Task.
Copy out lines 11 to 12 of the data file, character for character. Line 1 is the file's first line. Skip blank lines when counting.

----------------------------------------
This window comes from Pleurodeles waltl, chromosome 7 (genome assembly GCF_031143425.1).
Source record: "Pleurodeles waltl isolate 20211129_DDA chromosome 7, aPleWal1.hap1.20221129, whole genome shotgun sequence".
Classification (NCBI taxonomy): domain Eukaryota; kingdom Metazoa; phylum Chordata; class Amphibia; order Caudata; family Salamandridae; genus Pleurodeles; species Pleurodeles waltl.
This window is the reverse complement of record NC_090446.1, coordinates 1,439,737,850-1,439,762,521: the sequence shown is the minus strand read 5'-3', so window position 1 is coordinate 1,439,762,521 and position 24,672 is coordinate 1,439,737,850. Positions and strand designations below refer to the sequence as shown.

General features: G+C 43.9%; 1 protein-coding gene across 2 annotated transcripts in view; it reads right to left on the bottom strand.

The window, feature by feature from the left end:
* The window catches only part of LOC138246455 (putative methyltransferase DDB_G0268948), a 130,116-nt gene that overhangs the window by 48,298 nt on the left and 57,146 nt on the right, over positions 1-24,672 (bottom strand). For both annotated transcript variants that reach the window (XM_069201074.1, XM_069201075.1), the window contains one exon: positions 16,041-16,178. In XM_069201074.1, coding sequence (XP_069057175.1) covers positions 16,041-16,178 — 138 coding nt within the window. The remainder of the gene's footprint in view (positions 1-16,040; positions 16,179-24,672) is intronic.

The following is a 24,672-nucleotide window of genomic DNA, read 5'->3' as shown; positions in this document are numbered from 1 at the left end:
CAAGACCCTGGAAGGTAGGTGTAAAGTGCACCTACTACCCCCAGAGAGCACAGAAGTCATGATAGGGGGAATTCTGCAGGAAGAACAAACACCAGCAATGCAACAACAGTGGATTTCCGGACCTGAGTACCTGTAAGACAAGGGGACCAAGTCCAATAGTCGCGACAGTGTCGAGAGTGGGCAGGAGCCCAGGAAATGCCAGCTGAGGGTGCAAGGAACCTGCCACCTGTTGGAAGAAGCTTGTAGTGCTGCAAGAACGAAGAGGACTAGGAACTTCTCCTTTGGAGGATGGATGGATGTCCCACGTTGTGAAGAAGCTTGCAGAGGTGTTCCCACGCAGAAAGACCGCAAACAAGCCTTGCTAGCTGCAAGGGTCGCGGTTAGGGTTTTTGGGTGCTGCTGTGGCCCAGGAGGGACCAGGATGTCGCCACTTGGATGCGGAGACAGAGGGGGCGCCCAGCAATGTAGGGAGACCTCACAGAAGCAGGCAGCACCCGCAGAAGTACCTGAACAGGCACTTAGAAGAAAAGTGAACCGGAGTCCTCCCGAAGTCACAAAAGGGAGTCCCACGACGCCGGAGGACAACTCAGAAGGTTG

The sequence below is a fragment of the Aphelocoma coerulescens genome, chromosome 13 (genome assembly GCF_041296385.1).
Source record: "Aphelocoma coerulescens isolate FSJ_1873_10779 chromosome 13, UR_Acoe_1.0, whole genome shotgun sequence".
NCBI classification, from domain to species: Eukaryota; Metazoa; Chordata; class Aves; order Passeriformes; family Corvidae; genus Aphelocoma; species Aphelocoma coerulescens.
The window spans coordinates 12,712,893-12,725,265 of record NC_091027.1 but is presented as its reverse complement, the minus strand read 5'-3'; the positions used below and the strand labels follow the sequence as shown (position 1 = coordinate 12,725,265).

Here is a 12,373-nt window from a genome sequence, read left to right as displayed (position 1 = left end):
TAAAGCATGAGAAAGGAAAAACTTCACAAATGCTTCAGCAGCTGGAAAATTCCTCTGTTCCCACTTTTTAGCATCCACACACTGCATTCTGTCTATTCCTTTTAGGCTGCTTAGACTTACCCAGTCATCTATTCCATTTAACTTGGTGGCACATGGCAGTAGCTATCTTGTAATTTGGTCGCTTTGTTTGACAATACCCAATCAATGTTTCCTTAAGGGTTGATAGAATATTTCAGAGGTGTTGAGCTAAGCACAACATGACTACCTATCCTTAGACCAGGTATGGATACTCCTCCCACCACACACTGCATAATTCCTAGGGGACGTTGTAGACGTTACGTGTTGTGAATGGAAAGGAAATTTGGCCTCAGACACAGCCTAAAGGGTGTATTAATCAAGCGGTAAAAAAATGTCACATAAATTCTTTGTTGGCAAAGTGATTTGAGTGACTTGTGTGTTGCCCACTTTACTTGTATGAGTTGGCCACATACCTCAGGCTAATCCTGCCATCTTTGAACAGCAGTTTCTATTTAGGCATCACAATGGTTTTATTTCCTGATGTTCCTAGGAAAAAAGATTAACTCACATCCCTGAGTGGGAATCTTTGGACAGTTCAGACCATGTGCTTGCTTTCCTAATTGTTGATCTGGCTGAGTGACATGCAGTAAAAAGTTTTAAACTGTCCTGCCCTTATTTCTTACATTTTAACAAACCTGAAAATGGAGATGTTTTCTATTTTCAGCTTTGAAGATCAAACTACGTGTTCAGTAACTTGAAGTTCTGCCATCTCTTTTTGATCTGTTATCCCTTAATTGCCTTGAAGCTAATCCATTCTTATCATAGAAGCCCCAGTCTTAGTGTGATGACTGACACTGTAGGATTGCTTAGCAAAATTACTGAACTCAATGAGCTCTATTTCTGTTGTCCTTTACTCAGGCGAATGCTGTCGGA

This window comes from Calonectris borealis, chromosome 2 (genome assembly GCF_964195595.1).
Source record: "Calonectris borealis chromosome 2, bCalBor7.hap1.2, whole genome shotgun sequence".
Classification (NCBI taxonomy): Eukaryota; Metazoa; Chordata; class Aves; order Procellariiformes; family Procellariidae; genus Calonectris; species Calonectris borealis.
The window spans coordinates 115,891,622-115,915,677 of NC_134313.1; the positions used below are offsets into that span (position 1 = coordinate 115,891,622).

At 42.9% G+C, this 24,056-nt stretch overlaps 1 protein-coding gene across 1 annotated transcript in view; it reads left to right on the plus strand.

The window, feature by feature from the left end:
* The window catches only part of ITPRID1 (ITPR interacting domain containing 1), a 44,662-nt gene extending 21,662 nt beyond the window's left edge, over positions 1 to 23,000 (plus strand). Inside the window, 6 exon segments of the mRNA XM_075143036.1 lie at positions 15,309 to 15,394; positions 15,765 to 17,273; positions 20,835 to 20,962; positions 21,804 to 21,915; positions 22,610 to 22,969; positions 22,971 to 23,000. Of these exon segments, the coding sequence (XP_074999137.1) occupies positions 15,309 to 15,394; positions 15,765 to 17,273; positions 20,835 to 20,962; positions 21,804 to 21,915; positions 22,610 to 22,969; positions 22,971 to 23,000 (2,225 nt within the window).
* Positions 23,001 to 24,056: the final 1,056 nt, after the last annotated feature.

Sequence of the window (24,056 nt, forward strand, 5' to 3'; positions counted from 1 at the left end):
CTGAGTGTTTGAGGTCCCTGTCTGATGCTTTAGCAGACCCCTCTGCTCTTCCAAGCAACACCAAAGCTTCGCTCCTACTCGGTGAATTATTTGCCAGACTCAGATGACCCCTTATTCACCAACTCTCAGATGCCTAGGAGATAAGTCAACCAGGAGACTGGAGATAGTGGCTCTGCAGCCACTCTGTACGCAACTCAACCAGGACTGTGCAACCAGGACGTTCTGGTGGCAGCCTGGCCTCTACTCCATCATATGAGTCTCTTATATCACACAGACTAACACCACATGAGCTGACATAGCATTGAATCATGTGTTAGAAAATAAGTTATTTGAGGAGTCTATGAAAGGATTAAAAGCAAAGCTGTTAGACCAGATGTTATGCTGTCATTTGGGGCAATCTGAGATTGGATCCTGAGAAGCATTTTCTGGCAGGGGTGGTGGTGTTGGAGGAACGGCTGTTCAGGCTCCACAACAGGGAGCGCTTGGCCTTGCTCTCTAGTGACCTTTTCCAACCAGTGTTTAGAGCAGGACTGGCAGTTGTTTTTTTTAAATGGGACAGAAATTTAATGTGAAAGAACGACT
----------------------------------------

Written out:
Source record: "Aphelocoma coerulescens isolate FSJ_1873_10779 chromosome 13, UR_Acoe_1.0, whole genome shotgun sequence".
NCBI classification, from domain to species: Eukaryota; Metazoa; Chordata; class Aves; order Passeriformes; family Corvidae; genus Aphelocoma; species Aphelocoma coerulescens.